Using a Mortgage Calculator for Individual Requirements

FinanceMortgage & Debt

  • Author Kim Chambers
  • Published April 2, 2010
  • Word count 414

When considering a mortgage, many potential homeowners are urged to use a mortgage calculator to estimate costs and work out which home loan would be the right one for them. These are indeed highly effective instruments, as they are able to subject mortgages’ many different costs and interest rates to scrutiny and to compare them with each other – a task which would be a real strain for the average layperson.

A mortgage calculator is useful to potential homeowners in many different ways, depending on their personal situation. If an individual is currently renting a property and is considering making the big shift from renter to mortgage-holder, then the mortgage calculator is invaluable when it comes to working out whether they will save money by taking out a home loan. The instrument compares their hypothetical mortgage payments to their current rent levels. However, there is one caveat here – a mortgage calculator does not tend to include extraneous costs like taxes and insurance, and it is sensible for the potential mortgage-holder to factor these into the total themselves.

If someone already owns their own home and is seeking a good refinancing deal, then a mortgage calculator is very useful when it comes to working out what their new set of mortgage payments would be given the latest interest rates. A mortgage calculator tends to have a search function for mortgage rates in different areas. If the homeowner’s current mortgage rate is also entered into the instrument, then they will get a pretty accurate idea of the new rate of payments.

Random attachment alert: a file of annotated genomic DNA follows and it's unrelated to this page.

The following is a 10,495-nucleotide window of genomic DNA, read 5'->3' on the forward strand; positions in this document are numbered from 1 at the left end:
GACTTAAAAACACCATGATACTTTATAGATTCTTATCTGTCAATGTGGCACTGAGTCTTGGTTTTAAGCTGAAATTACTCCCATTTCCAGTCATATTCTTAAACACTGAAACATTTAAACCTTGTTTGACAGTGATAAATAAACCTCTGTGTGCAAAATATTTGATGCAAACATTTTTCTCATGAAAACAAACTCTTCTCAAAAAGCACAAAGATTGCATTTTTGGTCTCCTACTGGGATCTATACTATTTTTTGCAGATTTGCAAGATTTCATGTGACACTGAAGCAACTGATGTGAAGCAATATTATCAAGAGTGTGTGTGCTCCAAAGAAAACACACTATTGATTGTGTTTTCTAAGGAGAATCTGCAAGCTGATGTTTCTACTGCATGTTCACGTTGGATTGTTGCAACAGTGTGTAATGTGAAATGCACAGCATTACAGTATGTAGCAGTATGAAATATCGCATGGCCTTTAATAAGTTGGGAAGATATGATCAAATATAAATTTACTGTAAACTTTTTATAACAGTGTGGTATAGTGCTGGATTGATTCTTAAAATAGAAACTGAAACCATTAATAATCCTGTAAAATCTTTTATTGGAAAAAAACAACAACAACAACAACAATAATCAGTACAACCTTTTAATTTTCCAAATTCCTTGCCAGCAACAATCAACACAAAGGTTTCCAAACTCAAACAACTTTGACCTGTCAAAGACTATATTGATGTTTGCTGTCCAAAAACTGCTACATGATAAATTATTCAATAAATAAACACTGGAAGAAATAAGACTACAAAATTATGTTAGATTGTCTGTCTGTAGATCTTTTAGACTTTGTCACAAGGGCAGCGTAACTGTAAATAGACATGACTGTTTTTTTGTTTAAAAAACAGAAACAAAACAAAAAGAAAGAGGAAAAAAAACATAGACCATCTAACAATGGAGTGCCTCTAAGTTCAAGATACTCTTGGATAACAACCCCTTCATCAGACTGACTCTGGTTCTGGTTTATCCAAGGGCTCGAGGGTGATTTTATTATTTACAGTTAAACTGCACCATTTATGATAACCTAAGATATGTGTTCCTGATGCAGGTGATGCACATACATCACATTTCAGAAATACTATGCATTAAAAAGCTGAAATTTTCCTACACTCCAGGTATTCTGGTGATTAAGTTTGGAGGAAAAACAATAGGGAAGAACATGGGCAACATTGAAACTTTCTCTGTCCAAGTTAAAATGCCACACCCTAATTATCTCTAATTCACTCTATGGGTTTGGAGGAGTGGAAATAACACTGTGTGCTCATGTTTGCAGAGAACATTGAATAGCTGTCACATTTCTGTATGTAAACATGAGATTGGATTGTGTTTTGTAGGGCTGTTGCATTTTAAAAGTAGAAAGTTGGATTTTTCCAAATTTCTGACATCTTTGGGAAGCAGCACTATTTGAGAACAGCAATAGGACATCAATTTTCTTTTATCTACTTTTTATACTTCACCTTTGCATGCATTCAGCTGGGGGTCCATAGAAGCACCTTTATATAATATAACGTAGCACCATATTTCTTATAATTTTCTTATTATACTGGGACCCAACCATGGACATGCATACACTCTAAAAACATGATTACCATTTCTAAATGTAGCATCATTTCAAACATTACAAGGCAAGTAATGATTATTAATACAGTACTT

The most pressing question for a potential mortgage customer is whether they will be able to afford it. Many people set their sights on a property without properly considering this, and a mortgage calculator can put things into perspective. Generally speaking, monthly mortgage payments should work out at less than 30 per cent of a customer’s monthly income before tax. With the help of a mortgage calculator, they will be able to see if this is possible.

Some homeowners who are lucky enough to possess enough equity in their property are able to consider a cash-out refinancing deal, the cash sum from which can be used to consolidate other debts or pay the bills. However, this is not the right path for everyone. Using a mortgage calculator , people can enter the amount of the new mortgage that they are considering and the probable interest rate – the calculator will then reveal whether the plan is viable.

Kim enjoys writing articles on various financial related topics, including Mortgages and Different kinds of Insurance.

Article source:
This article has been viewed 608 times.

Rate article

Article comments

There are no posted comments.

Related articles